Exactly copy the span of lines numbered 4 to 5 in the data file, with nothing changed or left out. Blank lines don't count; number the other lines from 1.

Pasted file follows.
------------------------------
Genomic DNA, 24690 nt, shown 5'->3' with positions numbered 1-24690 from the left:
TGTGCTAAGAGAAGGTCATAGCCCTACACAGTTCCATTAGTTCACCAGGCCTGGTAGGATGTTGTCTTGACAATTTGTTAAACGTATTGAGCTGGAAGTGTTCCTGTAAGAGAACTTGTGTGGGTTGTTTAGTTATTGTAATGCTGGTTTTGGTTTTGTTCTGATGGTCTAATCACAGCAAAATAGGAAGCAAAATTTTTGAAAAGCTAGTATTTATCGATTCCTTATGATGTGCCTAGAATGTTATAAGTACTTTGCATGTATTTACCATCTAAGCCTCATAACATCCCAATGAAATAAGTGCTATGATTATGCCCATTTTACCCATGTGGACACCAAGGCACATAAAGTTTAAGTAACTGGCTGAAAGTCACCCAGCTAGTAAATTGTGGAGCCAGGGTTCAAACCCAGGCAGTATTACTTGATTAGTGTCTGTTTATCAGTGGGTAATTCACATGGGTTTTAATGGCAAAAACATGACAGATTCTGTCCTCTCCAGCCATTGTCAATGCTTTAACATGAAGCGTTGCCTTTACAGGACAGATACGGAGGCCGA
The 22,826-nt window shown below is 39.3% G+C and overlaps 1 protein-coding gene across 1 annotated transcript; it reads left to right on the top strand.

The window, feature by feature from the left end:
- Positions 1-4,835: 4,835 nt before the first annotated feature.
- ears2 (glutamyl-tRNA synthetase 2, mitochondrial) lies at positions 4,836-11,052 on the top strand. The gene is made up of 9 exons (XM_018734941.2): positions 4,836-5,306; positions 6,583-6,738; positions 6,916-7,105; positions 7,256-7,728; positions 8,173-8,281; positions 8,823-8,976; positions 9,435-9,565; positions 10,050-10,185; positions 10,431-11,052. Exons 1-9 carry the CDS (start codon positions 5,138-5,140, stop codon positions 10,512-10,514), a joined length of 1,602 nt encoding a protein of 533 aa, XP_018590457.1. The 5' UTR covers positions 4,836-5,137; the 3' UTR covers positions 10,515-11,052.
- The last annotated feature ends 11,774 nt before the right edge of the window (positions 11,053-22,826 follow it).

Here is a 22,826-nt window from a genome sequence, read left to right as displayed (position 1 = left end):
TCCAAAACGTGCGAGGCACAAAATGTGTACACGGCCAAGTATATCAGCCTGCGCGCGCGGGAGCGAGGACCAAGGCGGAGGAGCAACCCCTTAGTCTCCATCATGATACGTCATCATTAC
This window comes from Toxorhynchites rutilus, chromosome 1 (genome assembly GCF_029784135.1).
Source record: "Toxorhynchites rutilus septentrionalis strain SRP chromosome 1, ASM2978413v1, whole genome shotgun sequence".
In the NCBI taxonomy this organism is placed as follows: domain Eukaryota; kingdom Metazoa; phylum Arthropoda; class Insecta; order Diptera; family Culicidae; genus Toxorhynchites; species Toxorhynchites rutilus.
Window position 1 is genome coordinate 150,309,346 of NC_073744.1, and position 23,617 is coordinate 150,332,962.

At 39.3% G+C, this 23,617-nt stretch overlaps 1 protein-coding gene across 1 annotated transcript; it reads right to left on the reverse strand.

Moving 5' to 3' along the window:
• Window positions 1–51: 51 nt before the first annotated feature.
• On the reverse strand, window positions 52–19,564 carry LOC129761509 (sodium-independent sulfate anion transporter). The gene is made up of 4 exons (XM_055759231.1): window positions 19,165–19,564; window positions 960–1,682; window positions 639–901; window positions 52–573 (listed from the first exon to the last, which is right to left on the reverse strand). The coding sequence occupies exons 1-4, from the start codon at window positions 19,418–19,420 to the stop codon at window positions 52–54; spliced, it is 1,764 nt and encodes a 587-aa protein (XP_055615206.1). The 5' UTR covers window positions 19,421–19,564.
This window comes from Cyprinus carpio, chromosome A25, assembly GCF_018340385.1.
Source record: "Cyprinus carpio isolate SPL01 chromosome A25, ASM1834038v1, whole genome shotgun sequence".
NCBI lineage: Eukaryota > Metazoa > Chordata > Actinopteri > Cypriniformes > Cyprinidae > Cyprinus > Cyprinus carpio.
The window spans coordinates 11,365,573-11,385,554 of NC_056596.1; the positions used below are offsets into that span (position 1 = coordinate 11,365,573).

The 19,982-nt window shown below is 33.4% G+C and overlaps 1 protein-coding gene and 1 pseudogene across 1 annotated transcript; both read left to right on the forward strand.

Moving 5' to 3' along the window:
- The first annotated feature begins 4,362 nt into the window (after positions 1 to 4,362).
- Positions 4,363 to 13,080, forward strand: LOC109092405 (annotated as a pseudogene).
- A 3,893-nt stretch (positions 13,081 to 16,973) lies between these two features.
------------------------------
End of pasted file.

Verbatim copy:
The window, feature by feature from the left end:
- Positions 1-4,835: 4,835 nt before the first annotated feature.